Since the Democratic Party is trying to triple the federal budget with new government spending legislation, one topic that keeps coming up is making college “free.” Of course, nothing is ever “free” – someone is going to pay for it; the beneficiaries just don’t want it to be them.
Here’s an interesting chart for you that I think speaks directly to the value of a college education right now:
This chart is interesting for a couple reasons:
(1) Its magnitude – One-third of college graduates move into positions where having a degree is irrelevant (that is how the Federal Reserve defines underemployment). To the extent that going to college crowded out other financial opportunities for them or left them deep in debt, it is perversely a long-term economic drag on them.
(2) That percentage is relatively stable over time. It hasn’t budged much since the 1990s, and even recessions (highlighted in grey) don’t move it much. Colleges are simply cranking out a lot of kids that don’t use their degrees.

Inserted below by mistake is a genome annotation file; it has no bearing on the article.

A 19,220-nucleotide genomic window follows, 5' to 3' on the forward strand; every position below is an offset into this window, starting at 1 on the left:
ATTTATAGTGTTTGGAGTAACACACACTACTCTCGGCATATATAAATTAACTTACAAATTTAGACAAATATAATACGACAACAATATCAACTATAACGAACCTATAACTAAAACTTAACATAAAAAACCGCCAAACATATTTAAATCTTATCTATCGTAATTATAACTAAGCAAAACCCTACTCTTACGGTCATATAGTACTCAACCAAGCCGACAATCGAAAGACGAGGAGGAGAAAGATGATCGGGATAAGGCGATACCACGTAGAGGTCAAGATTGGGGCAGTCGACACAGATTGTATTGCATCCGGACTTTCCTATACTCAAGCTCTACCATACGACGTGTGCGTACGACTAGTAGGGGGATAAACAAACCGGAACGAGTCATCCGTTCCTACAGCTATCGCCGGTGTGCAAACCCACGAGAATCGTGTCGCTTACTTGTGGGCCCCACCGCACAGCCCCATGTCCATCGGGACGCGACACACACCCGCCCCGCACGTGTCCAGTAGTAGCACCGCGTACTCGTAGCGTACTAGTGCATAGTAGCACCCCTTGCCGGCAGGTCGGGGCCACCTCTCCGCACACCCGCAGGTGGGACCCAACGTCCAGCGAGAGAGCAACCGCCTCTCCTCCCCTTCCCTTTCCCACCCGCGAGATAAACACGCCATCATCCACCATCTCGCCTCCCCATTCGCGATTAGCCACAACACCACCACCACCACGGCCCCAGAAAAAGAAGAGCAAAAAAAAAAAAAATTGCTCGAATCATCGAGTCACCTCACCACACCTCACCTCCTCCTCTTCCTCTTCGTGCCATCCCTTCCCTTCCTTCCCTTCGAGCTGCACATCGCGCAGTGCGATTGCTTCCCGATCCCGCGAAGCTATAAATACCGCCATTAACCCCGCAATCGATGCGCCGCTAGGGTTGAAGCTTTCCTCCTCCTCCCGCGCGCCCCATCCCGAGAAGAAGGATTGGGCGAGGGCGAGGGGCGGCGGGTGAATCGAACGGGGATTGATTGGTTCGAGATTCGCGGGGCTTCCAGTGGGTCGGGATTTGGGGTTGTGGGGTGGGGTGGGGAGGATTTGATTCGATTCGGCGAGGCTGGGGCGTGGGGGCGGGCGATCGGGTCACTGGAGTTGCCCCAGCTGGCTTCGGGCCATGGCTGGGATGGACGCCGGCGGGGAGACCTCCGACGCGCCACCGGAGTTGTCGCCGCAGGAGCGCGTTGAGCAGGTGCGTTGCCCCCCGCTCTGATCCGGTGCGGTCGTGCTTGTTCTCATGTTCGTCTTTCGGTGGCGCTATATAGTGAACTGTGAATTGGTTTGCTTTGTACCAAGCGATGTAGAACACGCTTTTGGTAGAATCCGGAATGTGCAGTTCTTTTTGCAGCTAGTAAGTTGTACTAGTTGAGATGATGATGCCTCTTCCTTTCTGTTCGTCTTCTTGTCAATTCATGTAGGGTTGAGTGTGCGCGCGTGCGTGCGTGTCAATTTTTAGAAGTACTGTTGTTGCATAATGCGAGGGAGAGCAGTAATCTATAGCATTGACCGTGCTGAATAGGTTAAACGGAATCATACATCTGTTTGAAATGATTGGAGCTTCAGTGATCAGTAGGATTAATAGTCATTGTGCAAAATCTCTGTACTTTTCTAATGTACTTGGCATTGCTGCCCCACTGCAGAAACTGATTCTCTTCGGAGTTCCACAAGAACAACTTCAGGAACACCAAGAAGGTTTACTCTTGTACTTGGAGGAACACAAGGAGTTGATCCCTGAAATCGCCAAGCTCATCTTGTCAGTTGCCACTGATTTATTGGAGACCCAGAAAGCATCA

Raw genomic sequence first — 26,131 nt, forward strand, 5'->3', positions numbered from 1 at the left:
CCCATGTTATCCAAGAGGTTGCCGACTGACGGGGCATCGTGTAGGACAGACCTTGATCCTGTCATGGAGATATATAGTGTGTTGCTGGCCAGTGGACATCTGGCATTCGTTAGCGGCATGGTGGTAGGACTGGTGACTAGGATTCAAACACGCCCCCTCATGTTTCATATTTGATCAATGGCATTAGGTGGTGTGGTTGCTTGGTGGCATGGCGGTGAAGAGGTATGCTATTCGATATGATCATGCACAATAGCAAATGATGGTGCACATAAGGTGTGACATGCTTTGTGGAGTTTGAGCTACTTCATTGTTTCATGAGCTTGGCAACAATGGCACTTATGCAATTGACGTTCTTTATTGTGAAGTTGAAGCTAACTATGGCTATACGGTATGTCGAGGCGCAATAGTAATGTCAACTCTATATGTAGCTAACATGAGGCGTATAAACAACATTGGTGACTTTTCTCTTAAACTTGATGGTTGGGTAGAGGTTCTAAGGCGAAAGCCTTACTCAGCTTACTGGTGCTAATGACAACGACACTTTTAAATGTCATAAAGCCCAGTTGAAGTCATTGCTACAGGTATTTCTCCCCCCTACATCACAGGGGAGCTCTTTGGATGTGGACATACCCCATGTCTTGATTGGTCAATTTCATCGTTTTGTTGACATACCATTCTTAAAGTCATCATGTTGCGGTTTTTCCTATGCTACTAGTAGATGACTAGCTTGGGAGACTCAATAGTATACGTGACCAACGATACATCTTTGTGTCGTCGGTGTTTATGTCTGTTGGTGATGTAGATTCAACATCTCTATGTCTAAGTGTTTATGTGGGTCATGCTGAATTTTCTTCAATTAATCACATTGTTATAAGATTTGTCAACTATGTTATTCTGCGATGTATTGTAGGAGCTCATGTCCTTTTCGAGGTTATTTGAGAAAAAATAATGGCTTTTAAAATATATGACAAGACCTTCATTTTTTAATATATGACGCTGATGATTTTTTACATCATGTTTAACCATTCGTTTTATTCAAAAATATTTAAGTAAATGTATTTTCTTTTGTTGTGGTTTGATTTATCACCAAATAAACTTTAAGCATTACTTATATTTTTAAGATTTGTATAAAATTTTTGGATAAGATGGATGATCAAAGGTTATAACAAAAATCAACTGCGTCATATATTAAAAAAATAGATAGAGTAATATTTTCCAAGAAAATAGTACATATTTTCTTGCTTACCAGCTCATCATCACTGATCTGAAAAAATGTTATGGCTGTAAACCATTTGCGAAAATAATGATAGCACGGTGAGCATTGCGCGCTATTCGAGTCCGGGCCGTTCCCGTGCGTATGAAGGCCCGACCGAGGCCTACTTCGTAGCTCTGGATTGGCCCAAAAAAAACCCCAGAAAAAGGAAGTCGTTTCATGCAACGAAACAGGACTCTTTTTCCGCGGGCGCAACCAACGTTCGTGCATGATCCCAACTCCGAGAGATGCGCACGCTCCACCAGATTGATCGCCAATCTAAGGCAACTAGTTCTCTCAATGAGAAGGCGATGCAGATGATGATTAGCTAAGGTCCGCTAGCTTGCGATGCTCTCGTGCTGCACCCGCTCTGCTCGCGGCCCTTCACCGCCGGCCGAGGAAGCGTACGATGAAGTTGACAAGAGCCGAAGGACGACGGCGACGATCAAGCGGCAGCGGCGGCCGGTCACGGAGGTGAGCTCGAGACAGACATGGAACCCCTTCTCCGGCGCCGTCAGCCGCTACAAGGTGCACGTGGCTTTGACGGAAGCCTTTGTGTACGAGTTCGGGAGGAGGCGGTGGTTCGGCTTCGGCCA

So imagine subsidizing something to the tune of trillions of dollars that is literally worthless for a sizeable fraction of the people who obtain it.
I think one of the best public policy positions we could adopt is not to make college free, but to demand that universities have financial skin in the game in the debt market. (Especially when you consider that a lot of colleges have endowments beyond $1 billion, that they grow and utilize in a tax-free environment. Between that and offering deeply subsidized government-backed student loans, universities are already some of the most taxpayer-dependent institutions in the country.) If they graduate kids that are not going into positions that require an education, the university should be paying to relieve them of some of that debt – not taxpayers. A lot of the bloat and anti-social behavior in higher education would evaporate fast.